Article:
While scraping its barrel, the government tries to collect revenue from every corner to deal with its economic woes
London: The Government of Syria has imposed a new tax on shawarma sandwiches and a raft of other levies on everyday life as the country struggles to keep economy afloat during war.
Taxing meal: A Syrian man eats a shawarma in Damascus. Pic/AFP
The tax on the popular Middle Eastern dish, which is made by cutting thin slices of grilled spiced meat, shows how the government’s drive to collect revenue has spread into all corners of the economy.
The revenues have slowed to a dribble as the government has lost most of the oil control and gas resources.
50-year-old Damascus resident Tahseen said that she had to pay 220 Syrian pounds instead of the regular 200 pounds and the restaurant owner told her that there was a new 10 per cent ‘reconstruction tax’ being imposed on each sandwich.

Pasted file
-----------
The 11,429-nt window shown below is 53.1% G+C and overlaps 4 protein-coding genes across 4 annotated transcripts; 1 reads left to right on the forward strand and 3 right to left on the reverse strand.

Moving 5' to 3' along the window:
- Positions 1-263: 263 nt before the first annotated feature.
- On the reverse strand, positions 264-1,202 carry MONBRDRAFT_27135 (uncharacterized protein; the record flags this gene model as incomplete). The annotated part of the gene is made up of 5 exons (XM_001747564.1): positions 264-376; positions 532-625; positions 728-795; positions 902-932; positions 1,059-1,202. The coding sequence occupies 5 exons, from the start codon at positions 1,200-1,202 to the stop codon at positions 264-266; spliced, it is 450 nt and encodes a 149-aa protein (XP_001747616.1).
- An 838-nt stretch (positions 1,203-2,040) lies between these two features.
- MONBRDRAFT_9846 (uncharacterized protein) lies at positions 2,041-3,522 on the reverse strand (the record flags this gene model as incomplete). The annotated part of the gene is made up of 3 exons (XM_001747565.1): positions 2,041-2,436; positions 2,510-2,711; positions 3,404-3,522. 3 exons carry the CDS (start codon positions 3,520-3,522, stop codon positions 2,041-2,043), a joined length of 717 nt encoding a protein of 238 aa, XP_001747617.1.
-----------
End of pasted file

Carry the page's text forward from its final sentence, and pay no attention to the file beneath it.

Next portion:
The state telecommunications company, which has a monopoly on landlines, has doubled monthly subscription fees for its 4.5 million subscribers.
All public administrations have been ordered to reduce their energy consumption by 30 per cent and get rid of thousands of temporary government employee contracts.
The country’s economy has been ravaged by a conflict that began in March 2011 and has claimed the lives of more than 2,50,000 people while four million people have fled to the neighbouring countries.
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